Saturday, April 22, 2017

Review of The Road to Guilford Courthouse by John Buchanan

Author:  John Buchanan.
Title:  The Road to Guilford Courthouse:  The American Revolution in the Carolinas.
Publisher:  John Wiley & Sons.
Copyright:  1997.
Pages:  452.
Price:  $19.95 (US).

Overview and Impressions:

This book took a while to read.  The author packed lots of information into few pages. 

The Road to Guilford Courthouse covers the American Revolution in the Carolinas starting in Charleston, South Carolina and ending with General Greene's defeat at Guilford Courthouse.  That paved the while for General Cornwallis's surrender at Yorktown.  Cornwallis took the cream of his army through the Caolinas chasing after General Morgan's irregulars and General Greene's Continentals.  Corwallis destroyed his army in the process.  Thus, setting the stage for the British loss of her thirteen colonies.


Tuesday, April 18, 2017

Mid-April 2017 reading....

Here's a section of books that I'm reading....

1)  The Lost Stars:  Shattered Spear by Jack Campbell.  I'm about 2/3 way through this last The Lost Stars novel.  It's been entertaining so far.  I'm curious to see how everything ends next week....

2)  The Road to Guilford Courthouse:  The American Revolution in the Carolinas by Buchanan.  It's hard to remember that the American Revolution was really a civil between loyalist Tories and Patriot Whigs for control of the continent.  Interesting read.  I'm at the point of Cowpens, which I already read about.  It's been a hard read to digest all the information that the author provides, however.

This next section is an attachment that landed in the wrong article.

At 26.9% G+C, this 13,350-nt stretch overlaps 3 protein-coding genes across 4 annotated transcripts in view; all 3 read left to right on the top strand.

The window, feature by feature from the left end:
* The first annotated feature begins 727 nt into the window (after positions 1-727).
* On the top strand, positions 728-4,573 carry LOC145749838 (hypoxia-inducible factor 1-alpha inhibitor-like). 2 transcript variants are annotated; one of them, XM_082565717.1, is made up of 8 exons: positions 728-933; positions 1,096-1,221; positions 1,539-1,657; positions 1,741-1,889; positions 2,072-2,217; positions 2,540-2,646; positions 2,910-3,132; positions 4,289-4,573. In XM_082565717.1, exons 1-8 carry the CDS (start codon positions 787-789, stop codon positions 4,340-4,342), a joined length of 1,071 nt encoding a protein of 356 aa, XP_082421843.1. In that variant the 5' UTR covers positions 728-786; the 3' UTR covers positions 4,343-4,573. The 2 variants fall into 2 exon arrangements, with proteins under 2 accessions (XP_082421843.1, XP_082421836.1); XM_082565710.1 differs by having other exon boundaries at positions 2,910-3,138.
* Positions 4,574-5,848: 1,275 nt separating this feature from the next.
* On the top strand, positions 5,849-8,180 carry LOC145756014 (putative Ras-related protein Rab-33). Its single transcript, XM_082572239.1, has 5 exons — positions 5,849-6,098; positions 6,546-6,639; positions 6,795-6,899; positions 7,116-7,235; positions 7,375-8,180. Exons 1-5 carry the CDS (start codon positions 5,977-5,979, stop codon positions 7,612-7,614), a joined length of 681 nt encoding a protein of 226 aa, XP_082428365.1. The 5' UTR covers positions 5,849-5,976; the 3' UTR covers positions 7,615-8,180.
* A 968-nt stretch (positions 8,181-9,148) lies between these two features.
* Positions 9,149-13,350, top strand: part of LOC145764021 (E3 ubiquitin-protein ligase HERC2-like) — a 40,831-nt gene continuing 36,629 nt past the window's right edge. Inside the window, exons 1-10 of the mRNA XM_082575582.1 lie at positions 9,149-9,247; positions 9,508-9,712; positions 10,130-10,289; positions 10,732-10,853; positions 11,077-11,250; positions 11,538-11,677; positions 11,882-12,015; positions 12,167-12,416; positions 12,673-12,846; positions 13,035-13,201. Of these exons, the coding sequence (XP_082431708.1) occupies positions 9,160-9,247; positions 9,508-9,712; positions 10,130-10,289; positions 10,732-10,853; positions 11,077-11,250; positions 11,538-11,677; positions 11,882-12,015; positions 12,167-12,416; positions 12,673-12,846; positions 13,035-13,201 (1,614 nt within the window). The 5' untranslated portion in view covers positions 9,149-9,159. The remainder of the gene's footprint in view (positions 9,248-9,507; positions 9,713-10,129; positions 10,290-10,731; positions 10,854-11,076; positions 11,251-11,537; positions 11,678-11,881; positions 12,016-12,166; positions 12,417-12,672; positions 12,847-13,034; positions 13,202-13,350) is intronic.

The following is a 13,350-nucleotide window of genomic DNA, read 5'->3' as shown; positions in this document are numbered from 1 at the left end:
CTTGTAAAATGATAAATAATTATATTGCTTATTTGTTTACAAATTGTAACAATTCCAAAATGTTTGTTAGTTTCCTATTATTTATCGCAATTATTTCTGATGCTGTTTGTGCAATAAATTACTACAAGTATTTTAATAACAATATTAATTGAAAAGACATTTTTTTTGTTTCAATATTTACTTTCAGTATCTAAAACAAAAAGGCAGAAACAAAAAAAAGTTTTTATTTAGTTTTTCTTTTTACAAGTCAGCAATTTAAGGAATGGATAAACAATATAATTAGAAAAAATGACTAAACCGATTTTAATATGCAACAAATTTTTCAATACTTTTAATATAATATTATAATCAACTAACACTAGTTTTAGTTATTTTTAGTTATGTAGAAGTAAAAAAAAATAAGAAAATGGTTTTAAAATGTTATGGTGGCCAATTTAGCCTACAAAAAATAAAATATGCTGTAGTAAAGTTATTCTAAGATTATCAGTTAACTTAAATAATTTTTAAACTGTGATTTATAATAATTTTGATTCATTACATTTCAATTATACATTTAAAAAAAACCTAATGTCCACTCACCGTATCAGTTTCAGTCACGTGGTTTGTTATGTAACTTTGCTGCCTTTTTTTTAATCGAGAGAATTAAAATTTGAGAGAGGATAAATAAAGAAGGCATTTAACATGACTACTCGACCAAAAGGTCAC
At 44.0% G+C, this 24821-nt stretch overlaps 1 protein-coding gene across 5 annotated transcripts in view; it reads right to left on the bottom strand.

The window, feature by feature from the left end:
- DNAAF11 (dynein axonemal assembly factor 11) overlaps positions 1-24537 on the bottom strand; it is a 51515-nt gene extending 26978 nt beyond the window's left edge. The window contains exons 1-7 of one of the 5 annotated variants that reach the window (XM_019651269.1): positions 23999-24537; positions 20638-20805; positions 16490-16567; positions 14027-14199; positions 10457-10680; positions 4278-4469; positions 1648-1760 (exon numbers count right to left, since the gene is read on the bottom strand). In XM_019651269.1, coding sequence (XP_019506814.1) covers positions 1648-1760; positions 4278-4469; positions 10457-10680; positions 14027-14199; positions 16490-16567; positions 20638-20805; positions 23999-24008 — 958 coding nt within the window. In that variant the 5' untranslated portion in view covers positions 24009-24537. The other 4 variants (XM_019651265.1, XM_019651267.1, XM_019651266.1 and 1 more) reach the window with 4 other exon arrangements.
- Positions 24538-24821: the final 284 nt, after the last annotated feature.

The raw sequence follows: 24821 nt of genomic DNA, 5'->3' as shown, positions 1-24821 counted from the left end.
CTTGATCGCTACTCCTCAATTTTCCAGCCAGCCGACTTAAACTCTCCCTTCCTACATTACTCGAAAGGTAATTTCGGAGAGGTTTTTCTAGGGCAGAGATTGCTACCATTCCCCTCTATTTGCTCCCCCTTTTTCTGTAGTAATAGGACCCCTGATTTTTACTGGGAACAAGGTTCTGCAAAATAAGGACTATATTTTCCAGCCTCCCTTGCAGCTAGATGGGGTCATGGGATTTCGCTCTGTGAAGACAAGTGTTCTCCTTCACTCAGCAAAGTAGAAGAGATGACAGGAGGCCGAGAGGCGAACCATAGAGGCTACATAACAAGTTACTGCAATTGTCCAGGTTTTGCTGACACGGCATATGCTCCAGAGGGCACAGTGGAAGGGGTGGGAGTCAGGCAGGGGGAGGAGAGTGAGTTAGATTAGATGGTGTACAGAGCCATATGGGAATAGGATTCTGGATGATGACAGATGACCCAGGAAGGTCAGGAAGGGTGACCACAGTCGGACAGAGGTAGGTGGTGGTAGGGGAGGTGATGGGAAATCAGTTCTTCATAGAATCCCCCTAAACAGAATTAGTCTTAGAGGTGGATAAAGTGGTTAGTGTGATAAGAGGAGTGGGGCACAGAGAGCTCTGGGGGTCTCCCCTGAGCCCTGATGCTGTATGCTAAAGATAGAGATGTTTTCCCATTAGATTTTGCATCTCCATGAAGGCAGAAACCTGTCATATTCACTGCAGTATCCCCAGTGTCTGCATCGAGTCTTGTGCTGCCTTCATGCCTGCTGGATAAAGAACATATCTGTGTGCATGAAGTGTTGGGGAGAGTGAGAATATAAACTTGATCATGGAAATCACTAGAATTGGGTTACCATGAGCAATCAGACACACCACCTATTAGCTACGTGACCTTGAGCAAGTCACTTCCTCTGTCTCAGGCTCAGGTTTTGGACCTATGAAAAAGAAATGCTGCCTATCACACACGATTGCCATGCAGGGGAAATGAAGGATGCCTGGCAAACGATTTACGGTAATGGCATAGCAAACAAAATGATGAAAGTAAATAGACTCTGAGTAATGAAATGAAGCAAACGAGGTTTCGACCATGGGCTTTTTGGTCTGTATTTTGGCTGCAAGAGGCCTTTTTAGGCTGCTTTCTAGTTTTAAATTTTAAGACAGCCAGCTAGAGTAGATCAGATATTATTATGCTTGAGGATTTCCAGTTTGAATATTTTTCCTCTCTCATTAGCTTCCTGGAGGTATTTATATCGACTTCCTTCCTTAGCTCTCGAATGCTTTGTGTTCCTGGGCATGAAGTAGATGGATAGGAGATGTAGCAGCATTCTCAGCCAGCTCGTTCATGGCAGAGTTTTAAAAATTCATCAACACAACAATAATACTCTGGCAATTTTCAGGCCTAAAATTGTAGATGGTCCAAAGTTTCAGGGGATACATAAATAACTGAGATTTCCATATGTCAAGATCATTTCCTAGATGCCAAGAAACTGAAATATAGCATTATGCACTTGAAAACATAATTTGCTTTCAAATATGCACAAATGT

3)  I finished Posiedon's Wake by Alastair Reynolds.  Interesting story about space explorers from Africa coming back home to Earth centuries later...

4)  I also finished The Madness of Alexander the Great:  And the Myth of Military Genius by Gabriel.  See previous blog entry for comprehensive review.

5)  I recently started was Such Men as These:  US Naval Aviators During the Korean War by Sears.  Starts in with Mitcher and his posting on the USS Valley Forge in 1952 in the Sea of Japan.

6)  My final book was Green Mars by Kim Stanley Robinson.  I barely started it before putting it down last Easter....

Thursday, April 6, 2017

Review of The Madness of Alexander the Great: And the Myth of Military Genius by Richard A. Gabriel

Author:  Richard A. Gabriel.
Title:  The Madness of Alexander the Great:  And the Myth of Military Genius.
Publisher:  Pen and Sword.
Copyright:  2015.
Pages:  224.

Overview and Impressions:
I'm no fan of Alexander the Great.  He died like most tyrants drinking himself to death.  According to the author, Alexander had a lot of emotional baggage that eventually unhinged him.  He couldn't trust anyone and saw conspiracies around him.  Alexander only felt relief in combat and wanted a heroic death in place of his miserable existence.

I'll give the author that Alexander was brave and reckless.  However, he didn't plan out his strategies too well.  Once he couldn't conquer the known world, Alexander turned his back on the people that help put him in power.  I could go on....

However, I won't.  The book is interested to think that Alexander the Great suffered from PTSD.  It's a better theory that someone inner city high teacher saying Alexander the Great died from AIDS!